In two newly rediscovered videos from 1998, philosopher Leonard Peikoff introduced general audiences to Objectivism and applied Ayn Rand’s ideas to controversial topics that still excite disputes today. Both videos originally aired on McCuistion, a Dallas-based PBS program hosted by former bank CEO Dennis McCuistion, and they are now available on the Ayn Rand Institute’s YouTube channel by permission of the copyright owners.
The first, “Ayn Rand and Objectivism: Is Atlas Shrugging?” is a town hall-style interview in which Peikoff comments on the importance of philosophy, the impact of Rand on the culture, and the Objectivist perspective on a plethora of political and cultural topics. The second video, “Liberal, Conservative, Objectivist: Divergent Voices” features a debate between a “liberal” (Phil Wexler), a “conservative” (Phyllis Schlafly), and Peikoff as the Objectivist voice on such topics as abortion, prayer in schools, racism, and the purpose of government.
“Ayn Rand was a novelist, a philosopher, an arch-champion of reason,” said Peikoff in the interview video. “Her famous novels are Atlas Shrugged and The Fountainhead, and her philosophy is a defense of reason and individualism.” Peikoff provided a short biography of Rand, from her youth in Russia to her early career and eventual success in America, as well as recalling his first meeting with Rand when he was seventeen.
Asked why people need philosophy, Peikoff responded:
Because they’re alive, they’re human, they have a rational faculty, they can’t escape it. . . . Because implicitly, if not explicitly, you have some kind of values, some idea of what you’re after, what’s good or bad, what’s desirable or undesirable — that’s ethics. And you have some idea of what you will take as reliable knowledge — what counts as true and what is just nonsense or absurd — and that’s epistemology, that’s the branch of philosophy which tells you how to acquire reliable knowledge. . . . You can either have unconscious, mixed-up, contradictory ideas or consistent, explicit ones.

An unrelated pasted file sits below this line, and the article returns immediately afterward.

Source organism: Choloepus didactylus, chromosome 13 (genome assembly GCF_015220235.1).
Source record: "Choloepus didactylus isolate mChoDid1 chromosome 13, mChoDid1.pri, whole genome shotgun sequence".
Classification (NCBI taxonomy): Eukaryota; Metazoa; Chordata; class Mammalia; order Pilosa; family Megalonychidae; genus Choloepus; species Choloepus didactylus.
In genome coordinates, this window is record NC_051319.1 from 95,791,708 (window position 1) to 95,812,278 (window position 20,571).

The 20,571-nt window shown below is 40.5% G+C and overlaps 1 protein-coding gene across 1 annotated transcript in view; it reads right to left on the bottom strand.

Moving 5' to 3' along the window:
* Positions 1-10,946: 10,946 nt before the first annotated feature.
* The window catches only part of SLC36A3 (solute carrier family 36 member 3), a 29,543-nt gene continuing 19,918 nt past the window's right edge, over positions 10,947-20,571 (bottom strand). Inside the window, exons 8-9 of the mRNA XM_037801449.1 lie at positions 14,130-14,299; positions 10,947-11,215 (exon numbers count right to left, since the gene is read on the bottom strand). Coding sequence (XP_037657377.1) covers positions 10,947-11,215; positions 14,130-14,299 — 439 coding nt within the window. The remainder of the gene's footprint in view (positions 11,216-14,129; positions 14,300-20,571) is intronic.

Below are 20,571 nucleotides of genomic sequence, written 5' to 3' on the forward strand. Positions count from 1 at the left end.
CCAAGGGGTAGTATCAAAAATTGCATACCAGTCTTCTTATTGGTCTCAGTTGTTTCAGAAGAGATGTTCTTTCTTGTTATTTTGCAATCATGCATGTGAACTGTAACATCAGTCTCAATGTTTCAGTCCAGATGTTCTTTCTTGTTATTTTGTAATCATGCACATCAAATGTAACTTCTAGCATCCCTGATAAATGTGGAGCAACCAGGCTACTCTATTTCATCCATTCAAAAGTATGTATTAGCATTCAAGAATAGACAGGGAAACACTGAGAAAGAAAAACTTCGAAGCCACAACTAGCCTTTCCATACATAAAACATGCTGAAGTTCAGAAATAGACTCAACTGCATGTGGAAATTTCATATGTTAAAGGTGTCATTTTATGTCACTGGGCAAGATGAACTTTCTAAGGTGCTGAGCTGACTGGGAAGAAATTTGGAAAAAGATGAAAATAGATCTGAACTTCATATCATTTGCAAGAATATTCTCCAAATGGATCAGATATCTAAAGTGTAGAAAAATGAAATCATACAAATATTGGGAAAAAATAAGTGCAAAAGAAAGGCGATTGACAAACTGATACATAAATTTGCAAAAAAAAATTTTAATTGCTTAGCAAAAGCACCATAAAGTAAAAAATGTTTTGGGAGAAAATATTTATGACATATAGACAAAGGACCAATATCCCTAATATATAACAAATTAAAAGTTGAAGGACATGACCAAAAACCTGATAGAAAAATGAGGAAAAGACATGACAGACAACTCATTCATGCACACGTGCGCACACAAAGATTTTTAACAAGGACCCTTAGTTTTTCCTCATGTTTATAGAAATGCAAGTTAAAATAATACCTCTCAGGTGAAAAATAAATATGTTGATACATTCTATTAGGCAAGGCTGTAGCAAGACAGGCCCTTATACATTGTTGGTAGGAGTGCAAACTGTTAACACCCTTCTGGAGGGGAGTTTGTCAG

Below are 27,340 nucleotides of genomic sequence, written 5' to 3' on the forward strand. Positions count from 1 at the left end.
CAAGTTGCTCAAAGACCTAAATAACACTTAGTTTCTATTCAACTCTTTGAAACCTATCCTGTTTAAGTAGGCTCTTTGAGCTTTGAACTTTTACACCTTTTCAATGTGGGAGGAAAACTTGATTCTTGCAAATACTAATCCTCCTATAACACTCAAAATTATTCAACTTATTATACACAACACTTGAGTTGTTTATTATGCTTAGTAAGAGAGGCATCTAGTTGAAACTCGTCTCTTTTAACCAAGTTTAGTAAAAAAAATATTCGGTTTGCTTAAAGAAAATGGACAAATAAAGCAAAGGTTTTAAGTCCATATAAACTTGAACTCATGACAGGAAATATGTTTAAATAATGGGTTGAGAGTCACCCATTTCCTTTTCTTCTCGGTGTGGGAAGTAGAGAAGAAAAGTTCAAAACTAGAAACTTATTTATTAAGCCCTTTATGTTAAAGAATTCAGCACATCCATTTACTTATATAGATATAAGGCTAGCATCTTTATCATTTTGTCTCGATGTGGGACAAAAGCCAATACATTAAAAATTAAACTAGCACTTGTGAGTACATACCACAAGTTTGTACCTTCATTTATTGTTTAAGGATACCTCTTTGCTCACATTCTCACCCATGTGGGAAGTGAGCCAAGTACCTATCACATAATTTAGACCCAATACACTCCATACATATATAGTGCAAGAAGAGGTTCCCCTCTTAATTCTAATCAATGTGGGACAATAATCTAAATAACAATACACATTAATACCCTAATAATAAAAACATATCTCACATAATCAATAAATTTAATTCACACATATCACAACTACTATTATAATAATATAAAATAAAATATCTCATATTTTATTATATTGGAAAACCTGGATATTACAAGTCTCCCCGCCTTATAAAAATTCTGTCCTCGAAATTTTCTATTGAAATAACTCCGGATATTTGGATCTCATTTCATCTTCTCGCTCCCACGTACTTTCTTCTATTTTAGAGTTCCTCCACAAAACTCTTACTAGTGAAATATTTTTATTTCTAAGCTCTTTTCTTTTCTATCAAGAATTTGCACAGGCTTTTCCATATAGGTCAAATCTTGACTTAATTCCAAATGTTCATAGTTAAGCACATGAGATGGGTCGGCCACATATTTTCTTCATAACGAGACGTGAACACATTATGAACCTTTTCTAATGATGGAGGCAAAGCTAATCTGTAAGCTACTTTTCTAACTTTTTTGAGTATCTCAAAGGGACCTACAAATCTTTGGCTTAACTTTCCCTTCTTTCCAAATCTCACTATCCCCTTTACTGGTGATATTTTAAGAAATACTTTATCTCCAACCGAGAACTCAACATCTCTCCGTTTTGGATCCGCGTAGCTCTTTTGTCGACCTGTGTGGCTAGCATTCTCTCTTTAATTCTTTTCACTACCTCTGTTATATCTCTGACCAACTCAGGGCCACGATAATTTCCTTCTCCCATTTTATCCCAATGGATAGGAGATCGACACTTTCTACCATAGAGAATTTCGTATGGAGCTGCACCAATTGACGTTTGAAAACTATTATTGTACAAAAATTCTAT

The discussion then turned to Objectivism’s impact, past, present, and future. “I think [Objectivism’s] main role is going to be in the future,” said Peikoff, “in the generations growing up now who are learning it and are going to go into the colleges and teach it.”
The second program featured a debate in which Peikoff cut through the false alternatives presented by the opposing speakers, thereby showcasing the unique guidance that Objectivism offers on political and philosophical topics.
For instance, when prayer in schools came up, Wexler and Schlafly could not agree on the appropriate stance to be taken by the public schools — to which Peikoff responded: “I think the only solution is to abolish the public schools. . . . Let each parent pick the philosophy that he wants to teach his children and pay for it. And then there won’t be a problem. . . . I agree with something important that Phyllis said — she legitimately objects to the fact that the public schools, while banning God, are busy pushing relativism and skepticism down the throats of the students. And I think that’s completely unfair. It’s an example of what happens when you give education over to the government.”
The Ayn Rand Institute thanks the copyright owners for facilitating renewed attention to two programs that highlight the rationality of Rand’s philosophy.